Carolyn Christov-Bakrgiev

Carolyn Christov-Bakrgiev

Hear superstar curator at Monash

In 2012, Carolyn Christov-Bakargiev was named the single most important person in the art world on the Art Review Power 100 list.

So if you want to hear the superstar curator talk at Monash University’s Caulfield campus this coming Monday, from 3pm, it’s awkward but you’ll just you’ll have to fit in with her schedule. She will be discussing her career – as well as the critically acclaimed dOCUMENTA (13) of 2012, she curated the 2008 Biennale of Sydney – as well as sharing some of her plans for the 2015 Istanbul Biennial.

For Istanbul she has said she will be continuing an approach she first tried at Kassel for dOCUMENTA, by enlisting a small army of advisory “agents” – artists, curators and philosophers. Which goes to show that the best leaders listen.

monash.edu.au/muma/events

'Reading' sound and its effects

Joel Stern and Danni Zuvela are hoping to change how you listen.

The new directors of sound-art festival Liquid Architecture – which is having a catalogue launch and party at West Space this Friday (before the festival takes place in late September) – want to move past “deep listening” approaches focused on individual sensory experiences to “read” the way sound rumbles through wider social contexts. “We are not uninterested in what sound sounds like, just more interested in what its effects are, what the forces are that produce it,” Stern says.

Friday’s party should offer a chance to put theory into practice. Among other Australian performers, New York analogue aeronauts LoVid (Tali Hinkis and Kyle Lapidus) will present an audiovisual performance using handmade and sculptural instruments. “Expect bright colours, flickering, electronic sounds, beats and noises,” they say.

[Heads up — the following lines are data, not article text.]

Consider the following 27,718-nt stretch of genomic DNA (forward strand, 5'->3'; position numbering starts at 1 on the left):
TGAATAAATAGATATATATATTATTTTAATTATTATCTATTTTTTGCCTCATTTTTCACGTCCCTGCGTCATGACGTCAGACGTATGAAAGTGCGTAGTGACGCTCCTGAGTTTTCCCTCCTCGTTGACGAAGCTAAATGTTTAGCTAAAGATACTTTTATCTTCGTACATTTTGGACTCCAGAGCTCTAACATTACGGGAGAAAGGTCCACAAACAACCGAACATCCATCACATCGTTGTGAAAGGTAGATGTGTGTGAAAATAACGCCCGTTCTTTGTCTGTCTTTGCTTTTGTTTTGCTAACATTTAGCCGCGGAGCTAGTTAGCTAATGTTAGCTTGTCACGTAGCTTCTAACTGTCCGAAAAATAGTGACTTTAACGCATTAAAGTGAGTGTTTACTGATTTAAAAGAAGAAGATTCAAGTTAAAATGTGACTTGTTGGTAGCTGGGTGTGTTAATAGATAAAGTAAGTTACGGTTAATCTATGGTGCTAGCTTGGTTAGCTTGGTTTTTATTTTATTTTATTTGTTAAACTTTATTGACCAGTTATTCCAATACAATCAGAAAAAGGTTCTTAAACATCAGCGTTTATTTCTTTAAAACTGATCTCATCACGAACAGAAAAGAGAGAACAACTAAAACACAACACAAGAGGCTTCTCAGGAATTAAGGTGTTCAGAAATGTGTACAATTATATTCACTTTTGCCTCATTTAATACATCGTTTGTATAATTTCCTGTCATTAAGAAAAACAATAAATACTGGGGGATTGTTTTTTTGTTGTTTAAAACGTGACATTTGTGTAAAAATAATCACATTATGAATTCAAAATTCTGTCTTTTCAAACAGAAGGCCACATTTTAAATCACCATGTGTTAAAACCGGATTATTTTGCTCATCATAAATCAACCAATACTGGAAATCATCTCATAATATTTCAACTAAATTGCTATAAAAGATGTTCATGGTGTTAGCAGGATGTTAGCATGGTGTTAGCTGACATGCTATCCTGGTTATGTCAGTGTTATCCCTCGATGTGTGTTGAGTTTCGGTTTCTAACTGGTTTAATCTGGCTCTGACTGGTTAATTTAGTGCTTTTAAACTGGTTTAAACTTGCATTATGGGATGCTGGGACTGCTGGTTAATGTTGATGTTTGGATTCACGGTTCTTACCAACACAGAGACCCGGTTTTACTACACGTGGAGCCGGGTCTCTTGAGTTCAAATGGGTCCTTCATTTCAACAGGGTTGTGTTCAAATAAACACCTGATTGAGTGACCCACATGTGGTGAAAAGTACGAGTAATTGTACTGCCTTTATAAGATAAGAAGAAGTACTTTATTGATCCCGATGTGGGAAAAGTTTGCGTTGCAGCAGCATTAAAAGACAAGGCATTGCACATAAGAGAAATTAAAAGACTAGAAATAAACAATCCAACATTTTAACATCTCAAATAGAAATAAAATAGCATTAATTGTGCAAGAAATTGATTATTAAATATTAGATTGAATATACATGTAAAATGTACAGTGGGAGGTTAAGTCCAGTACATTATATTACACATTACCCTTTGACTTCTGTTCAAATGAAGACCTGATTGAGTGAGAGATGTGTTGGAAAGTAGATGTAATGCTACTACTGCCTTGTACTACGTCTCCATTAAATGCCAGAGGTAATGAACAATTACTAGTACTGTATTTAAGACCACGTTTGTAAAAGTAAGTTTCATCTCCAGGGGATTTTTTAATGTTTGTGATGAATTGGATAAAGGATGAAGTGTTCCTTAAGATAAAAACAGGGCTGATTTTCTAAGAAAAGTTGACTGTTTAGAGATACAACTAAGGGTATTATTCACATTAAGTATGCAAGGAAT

liquidarchitecture.org.au

Journal takes unbelievable step

As a prefix, “un–” speaks of negation. Un is also the title of a long-running Melbourne-based journal of independent art criticism.

The editors of its eighth volume, Perth writer-curator Robert Cook and artist Benjamin Forster, have taken the idea of negation to something of an extreme in the new issue, which launches at Gertrude Contemporary this Wednesday evening.

In what can only be described as a literary provocation, they have made an art magazine without proper nouns – that means no artists’ names – and without images.

Forster says the idea came about from dissatisfaction with art writing as viewed from both sides of the writer/critic divide. “Our proposal when we came at it was essentially to shake the status quo of art writing and … ask what's the relationship between artist and writer and what's the power dynamic?”

unprojects.org.au